University of Sheffield Featured PhD Programmes
Engineering and Physical Sciences Research Council Featured PhD Programmes
University of Portsmouth Featured PhD Programmes
Newcastle University Featured PhD Programmes
Loughborough University Featured PhD Programmes

Exploring new strategies for the inhibition of bile duct cancer (Cholangiocarcinoma)

  • Full or part time
    Dr P-S Jayaraman
  • Application Deadline
    Applications accepted all year round
  • Competition Funded PhD Project (European/UK Students Only)
    Competition Funded PhD Project (European/UK Students Only)

Project Description

Cholangiocarcinoma (CCA) arises from the transformation of cholangiocytes of the epithelial bile duct/ductules within the liver. The incidence and mortality rates for CCA are increasing worldwide and a better understanding of how CCA develops and new treatment options are urgently needed.

Inflammation is a major contributor to CCA and can lead to the dysregulation of intracellular signalling pathways and the activation of dormant embryonic developmental signalling pathways in adult bile ducts.

The PRH transcription factor has been identified by our group as being an important hitherto unrecognized driver of CCA tumour growth and tumour invasion. PRH can change normal bile duct cells towards a tumour-like phenotype in the laboratory. We want to be able to either block PRH itself or block the pathways that PRH promotes in CCA in order to inhibit tumour growth and progression. We know that PRH controls embryonic pathways including Notch3 signalling and Wnt signalling through our current work; but these are well known pathways which are being targeted by treatments already. Instead we will identify mechanisms that can control PRH activity or PRH-regulated pathways.

This work will help to identify new treatments for patients with CCA and for patients who have inflammatory diseases of the bile duct that could progress to CCA. In this project we will explore the following:
1. Determine whether inflammation controls CCA tumour growth and spread by activating PRH expression and whether anti-inflammatory molecules will alter the expression of PRH. We will examine whether immune signals regulate PRH expression in CCA cells to reveal new approaches to the treatment of inflammatory conditions that lead to CCA.

2. We will establish how PRH is regulated by signalling pathways such as the Wnt and Notch pathways. We will determine which sequences in the HHEX gene encoding PRH mediate regulation by Notch3 using deletion mutagenesis in vitro and CRISPR. This will test a new approach to the treatment of CCA.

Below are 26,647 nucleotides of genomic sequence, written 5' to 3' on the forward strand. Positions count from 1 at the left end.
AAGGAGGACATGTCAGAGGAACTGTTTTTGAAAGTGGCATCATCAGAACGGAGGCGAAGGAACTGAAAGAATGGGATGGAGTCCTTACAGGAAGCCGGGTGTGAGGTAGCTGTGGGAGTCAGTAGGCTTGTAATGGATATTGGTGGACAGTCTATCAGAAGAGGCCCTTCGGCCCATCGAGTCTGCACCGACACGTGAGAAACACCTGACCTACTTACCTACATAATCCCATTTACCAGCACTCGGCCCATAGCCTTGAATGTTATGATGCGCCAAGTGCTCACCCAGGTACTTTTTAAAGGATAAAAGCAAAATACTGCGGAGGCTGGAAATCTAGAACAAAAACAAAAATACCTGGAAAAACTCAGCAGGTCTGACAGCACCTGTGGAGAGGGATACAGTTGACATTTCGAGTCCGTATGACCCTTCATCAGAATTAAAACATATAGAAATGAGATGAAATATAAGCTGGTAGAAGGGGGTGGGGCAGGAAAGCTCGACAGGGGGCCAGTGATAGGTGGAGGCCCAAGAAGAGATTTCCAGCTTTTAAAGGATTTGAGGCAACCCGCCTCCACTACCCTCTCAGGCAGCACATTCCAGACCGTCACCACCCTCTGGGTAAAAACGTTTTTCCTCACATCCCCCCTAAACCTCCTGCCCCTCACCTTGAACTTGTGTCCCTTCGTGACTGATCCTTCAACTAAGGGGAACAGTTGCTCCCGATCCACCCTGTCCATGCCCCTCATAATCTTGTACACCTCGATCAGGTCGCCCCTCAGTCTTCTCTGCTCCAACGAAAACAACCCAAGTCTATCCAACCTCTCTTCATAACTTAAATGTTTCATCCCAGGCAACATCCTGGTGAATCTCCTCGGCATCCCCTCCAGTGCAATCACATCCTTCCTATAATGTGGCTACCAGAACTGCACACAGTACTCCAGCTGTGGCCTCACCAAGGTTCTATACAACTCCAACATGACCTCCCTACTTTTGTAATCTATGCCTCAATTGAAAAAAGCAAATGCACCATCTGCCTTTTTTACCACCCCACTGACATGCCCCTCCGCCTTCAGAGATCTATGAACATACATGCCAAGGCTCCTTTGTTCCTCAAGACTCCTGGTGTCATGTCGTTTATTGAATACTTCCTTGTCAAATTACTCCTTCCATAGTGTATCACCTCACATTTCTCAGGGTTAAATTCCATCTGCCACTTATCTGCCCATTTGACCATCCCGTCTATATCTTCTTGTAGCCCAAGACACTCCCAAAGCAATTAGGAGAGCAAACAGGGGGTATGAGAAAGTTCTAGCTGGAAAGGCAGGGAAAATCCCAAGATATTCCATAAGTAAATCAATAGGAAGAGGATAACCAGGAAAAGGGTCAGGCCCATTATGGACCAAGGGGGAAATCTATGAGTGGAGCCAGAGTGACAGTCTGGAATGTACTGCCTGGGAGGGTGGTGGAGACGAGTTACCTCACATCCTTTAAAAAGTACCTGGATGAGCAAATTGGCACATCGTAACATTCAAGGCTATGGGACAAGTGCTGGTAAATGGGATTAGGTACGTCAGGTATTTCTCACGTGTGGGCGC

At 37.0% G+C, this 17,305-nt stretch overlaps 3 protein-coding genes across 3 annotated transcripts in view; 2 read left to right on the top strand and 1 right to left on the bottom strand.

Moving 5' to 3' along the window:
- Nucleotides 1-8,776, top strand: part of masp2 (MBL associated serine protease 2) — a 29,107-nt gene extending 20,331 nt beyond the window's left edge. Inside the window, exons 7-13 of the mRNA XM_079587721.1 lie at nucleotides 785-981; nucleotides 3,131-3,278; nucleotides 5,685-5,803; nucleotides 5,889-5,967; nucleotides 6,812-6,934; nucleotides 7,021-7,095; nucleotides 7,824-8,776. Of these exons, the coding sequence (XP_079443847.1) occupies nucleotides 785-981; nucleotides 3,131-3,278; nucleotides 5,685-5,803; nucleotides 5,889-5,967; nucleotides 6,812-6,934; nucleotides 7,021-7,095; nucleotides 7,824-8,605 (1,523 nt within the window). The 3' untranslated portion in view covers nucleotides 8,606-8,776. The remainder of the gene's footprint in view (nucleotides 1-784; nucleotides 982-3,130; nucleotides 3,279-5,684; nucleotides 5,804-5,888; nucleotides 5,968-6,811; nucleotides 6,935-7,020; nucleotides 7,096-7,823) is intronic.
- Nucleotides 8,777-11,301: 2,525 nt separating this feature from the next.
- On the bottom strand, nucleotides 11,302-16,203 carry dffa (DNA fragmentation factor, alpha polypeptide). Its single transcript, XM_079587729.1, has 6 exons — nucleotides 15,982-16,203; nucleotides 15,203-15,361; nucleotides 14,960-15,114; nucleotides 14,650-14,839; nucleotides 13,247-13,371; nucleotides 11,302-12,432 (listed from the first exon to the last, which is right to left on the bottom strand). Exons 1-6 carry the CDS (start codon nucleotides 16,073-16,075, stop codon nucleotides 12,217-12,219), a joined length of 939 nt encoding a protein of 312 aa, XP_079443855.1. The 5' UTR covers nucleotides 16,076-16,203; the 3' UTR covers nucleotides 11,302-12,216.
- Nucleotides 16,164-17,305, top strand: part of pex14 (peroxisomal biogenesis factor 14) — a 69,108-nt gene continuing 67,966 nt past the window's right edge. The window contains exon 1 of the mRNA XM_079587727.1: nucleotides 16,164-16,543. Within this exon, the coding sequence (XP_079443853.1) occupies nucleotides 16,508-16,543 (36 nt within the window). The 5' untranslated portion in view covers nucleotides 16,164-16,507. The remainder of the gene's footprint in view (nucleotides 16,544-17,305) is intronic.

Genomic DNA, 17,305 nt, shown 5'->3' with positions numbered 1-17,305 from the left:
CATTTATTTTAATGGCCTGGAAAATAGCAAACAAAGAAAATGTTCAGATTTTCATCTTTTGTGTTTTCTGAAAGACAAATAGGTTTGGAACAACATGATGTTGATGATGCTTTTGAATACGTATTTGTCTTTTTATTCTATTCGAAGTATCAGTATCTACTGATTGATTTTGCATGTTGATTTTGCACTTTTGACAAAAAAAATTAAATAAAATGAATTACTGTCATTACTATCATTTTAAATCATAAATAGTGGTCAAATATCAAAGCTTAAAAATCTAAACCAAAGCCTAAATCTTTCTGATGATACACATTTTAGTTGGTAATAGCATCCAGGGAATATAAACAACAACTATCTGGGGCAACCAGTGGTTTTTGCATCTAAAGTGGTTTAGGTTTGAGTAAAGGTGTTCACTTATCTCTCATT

3. We will use an unbiased (non-targeted) approach to identify drugs from a drug repurposing library that can decrease CCA tumour cell proliferation and reduce PRH protein expression and alter the expression of PRH target genes. This will identify candidate drugs that could be used to treat CCA.

Start dates are October, December, February and April each year.

How to apply

We will consider applications from prospective students with:
• a good biomedical or related degree, with interests in any of the areas outlined above,
• a good command of the English language (written and spoken) as outlined in the postgraduate prospectus,
• competence with computers and data handling,

To be considered for this studentship, please apply online at:

Please include in your application:
• A detailed CV;
• Names and addresses of three referees;
• A covering letter highlighting your research experience/capabilities;
• At the top of your covering letter please put the name of your proposed supervisor and the title of the research

Funding Notes

This is a competition funded project. There is one UK fully funded position; one EU fully funded position and one self-funded for international students.


Gaston et al., Cell Biosci. 2016; 6: 12.
Kitchen et al., Cancer Research in press.

Email Now

Insert previous message below for editing? 
You haven’t included a message. Providing a specific message means universities will take your enquiry more seriously and helps them provide the information you need.
Why not add a message here
* required field
Send a copy to me for my own records.

Your enquiry has been emailed successfully

FindAPhD. Copyright 2005-2020
All rights reserved.